bhargaḥ = light, lustre, radiance

devasya = of god, of the lord, of the deity

dhīmahi = (we) meditate, (we) contemplate

dhiyaḥ = intellect, wisdom, mind, consciousness

yaḥ = the one who, he who

naḥ = to us, for us

pracodayāt = (may he) inspire, motivate, stimulate, empower

The first line has only seven syllables instead of eight: tat-sa-vi-tu-rva-re-ṇyam; therefore while recitation, we add the syllable om in the beginning or we say tat-sa-vi-tu-rva-re-ṇi-yam.

Let us try to arrange this in the form of a sentence. One who (yaḥ) may stimulate (pracodayāt) our (naḥ) mind (dhiyaḥ) – we meditate (dhīmahi) on that (tat) excellent (vareṇyaṃ) radiance (bhargaḥ) of the lord (devasya), the sun (savituḥ).

A simple English translation would give us:

We meditate on

the wonderful radiance of the sun god

May he stimulate our mind

The same Gāyatrī mantra also appears in the Yajurveda but with an additional line in the beginning:

oṃ bhūrbhuvassuvaḥ

om = the single-syllable word that represents brahman, the Supreme Being

bhūḥ = earth

bhuvaḥ = atmosphere

suvaḥ = sky, heaven

With this line, we bring our awareness to the three spheres of existence, thus connecting with something bigger than our tiny selves.

The Gāyatrī mantra, in essence, is a prayer to the Supreme, in the form of the sun, which stimulates our mind and empowers us. Just like the sun wakes us up every morning, we pray that the Supreme light wakes up our intellect. It is indeed a prayer for internal strength.

Homa – Worshipping Agni, the Sacred Fire[7]

After the brahmacārī was taught the Gāyatrī mantra, the rite of first lighting the agni and offering samidh into it was performed.[8] The sacred fire was the symbol of life and light. The student wiped his hand on the ground around the agni with the verse, “Agni, O glorious one, make me glorious! O Agni, just as you are glorious, O glorious one, fill me with glory! O Agni, you are the preserver of the treasure of the yajña for the deities; similarly, may I become the preserver of the treasure of the Vedas for men.”[9]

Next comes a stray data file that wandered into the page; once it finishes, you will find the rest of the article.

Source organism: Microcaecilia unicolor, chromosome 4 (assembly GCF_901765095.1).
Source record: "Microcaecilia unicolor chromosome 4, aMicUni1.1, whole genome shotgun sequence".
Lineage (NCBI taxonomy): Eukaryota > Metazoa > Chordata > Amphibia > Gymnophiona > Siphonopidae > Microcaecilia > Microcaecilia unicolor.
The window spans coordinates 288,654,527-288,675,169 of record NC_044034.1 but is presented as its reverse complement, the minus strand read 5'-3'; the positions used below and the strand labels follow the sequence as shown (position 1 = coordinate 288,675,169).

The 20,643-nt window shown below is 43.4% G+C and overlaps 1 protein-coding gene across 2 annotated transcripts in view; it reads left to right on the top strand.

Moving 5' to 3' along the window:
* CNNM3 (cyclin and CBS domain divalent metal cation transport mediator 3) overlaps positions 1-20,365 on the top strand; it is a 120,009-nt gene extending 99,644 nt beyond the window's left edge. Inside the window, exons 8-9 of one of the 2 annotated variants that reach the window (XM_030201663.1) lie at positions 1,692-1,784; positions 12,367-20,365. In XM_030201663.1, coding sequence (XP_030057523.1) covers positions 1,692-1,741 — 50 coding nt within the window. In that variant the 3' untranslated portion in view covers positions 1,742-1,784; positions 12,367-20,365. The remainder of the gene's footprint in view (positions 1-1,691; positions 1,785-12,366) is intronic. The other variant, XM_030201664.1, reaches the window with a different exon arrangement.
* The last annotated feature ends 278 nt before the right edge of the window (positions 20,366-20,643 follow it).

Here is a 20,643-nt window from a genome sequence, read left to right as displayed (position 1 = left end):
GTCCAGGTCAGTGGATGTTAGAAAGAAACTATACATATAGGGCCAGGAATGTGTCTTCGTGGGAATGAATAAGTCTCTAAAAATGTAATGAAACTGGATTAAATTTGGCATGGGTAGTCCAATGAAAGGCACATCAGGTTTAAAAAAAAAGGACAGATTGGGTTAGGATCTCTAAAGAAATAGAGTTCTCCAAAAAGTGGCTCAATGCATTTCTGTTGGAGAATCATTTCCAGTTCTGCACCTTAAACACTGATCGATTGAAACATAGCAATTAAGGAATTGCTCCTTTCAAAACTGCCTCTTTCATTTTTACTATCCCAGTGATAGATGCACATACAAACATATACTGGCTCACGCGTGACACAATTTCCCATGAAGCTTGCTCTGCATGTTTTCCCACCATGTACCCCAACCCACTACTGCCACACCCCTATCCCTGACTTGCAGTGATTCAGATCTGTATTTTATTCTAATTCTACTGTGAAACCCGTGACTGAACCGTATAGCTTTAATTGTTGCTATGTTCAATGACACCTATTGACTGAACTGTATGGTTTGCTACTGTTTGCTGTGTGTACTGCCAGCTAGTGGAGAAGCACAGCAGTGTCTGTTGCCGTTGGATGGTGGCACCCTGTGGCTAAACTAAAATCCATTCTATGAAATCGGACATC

As he offers the samidh to the agni, the brahmacārī recites, “I have brought samidh for Agni, I have brought a piece of wood to the great Jātavedas! O Agni, just as you are invigorated by the wood, I am invigorated by life, insight, brilliance, offspring, cattle, sacred lustre… May I be full of insight, never forgetting what I have learnt; may I become full of splendour and lustre; may I become the enjoyer of food. Svāha!”[10]

Bhikṣā – Begging for Alms[11]

The brahmacārī had to then go around begging for alms, which was called bhikṣā. This was a ceremony that indicated the start of his student career during which the chief means of his maintenance was by seeking alms.

On the day of the Upanayana, he begged only from those who would not refuse[12], like his mother and his other relatives. While seeking alms, the boy typically said the words, “O lady, give me alms!”[13] The brahmacārī was introduced to the idea that he was living at the mercy of the society and should remember to perform his duties as a responsible citizen once he becomes a gṛhastha.